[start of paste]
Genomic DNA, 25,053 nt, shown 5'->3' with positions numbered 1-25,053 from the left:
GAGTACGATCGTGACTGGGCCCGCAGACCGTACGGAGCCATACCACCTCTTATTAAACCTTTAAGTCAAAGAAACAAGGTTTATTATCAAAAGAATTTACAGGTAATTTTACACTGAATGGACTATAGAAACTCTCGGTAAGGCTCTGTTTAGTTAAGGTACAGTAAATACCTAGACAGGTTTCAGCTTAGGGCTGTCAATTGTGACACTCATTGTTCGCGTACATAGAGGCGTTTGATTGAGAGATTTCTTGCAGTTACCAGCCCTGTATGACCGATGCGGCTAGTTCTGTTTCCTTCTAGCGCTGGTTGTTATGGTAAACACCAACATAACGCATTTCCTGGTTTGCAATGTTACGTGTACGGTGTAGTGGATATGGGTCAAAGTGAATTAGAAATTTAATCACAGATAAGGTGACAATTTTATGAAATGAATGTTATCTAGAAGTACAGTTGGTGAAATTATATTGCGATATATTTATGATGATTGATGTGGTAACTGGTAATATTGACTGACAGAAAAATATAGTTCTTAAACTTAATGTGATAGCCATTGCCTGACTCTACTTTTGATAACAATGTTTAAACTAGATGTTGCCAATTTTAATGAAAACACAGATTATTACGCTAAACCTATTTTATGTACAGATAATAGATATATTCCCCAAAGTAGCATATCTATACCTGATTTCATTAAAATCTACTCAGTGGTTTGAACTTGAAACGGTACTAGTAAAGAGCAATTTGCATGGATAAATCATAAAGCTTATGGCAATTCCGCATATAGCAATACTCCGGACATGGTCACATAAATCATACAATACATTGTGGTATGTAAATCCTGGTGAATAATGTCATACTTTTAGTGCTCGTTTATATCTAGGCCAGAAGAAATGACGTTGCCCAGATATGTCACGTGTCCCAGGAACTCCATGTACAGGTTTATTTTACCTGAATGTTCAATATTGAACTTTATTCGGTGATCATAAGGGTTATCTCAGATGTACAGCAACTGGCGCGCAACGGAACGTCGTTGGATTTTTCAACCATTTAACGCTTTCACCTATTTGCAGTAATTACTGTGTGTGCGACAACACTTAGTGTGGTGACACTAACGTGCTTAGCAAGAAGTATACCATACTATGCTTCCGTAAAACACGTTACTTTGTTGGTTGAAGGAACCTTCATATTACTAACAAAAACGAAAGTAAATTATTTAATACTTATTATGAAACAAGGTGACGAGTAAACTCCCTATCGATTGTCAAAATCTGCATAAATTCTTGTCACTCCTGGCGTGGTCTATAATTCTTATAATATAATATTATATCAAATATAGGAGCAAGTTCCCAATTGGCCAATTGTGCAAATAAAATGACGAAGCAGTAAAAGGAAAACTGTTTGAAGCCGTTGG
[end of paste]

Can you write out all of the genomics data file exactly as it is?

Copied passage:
Genomic DNA, 25,053 nt, shown 5'->3' with positions numbered 1-25,053 from the left:
GAGTACGATCGTGACTGGGCCCGCAGACCGTACGGAGCCATACCACCTCTTATTAAACCTTTAAGTCAAAGAAACAAGGTTTATTATCAAAAGAATTTACAGGTAATTTTACACTGAATGGACTATAGAAACTCTCGGTAAGGCTCTGTTTAGTTAAGGTACAGTAAATACCTAGACAGGTTTCAGCTTAGGGCTGTCAATTGTGACACTCATTGTTCGCGTACATAGAGGCGTTTGATTGAGAGATTTCTTGCAGTTACCAGCCCTGTATGACCGATGCGGCTAGTTCTGTTTCCTTCTAGCGCTGGTTGTTATGGTAAACACCAACATAACGCATTTCCTGGTTTGCAATGTTACGTGTACGGTGTAGTGGATATGGGTCAAAGTGAATTAGAAATTTAATCACAGATAAGGTGACAATTTTATGAAATGAATGTTATCTAGAAGTACAGTTGGTGAAATTATATTGCGATATATTTATGATGATTGATGTGGTAACTGGTAATATTGACTGACAGAAAAATATAGTTCTTAAACTTAATGTGATAGCCATTGCCTGACTCTACTTTTGATAACAATGTTTAAACTAGATGTTGCCAATTTTAATGAAAACACAGATTATTACGCTAAACCTATTTTATGTACAGATAATAGATATATTCCCCAAAGTAGCATATCTATACCTGATTTCATTAAAATCTACTCAGTGGTTTGAACTTGAAACGGTACTAGTAAAGAGCAATTTGCATGGATAAATCATAAAGCTTATGGCAATTCCGCATATAGCAATACTCCGGACATGGTCACATAAATCATACAATACATTGTGGTATGTAAATCCTGGTGAATAATGTCATACTTTTAGTGCTCGTTTATATCTAGGCCAGAAGAAATGACGTTGCCCAGATATGTCACGTGTCCCAGGAACTCCATGTACAGGTTTATTTTACCTGAATGTTCAATATTGAACTTTATTCGGTGATCATAAGGGTTATCTCAGATGTACAGCAACTGGCGCGCAACGGAACGTCGTTGGATTTTTCAACCATTTAACGCTTTCACCTATTTGCAGTAATTACTGTGTGTGCGACAACACTTAGTGTGGTGACACTAACGTGCTTAGCAAGAAGTATACCATACTATGCTTCCGTAAAACACGTTACTTTGTTGGTTGAAGGAACCTTCATATTACTAACAAAAACGAAAGTAAATTATTTAATACTTATTATGAAACAAGGTGACGAGTAAACTCCCTATCGATTGTCAAAATCTGCATAAATTCTTGTCACTCCTGGCGTGGTCTATAATTCTTATAATATAATATTATATCAAATATAGGAGCAAGTTCCCAATTGGCCAATTGTGCAAATAAAATGACGAAGCAGTAAAAGGAAAACTGTTTGAAGCCGTTGG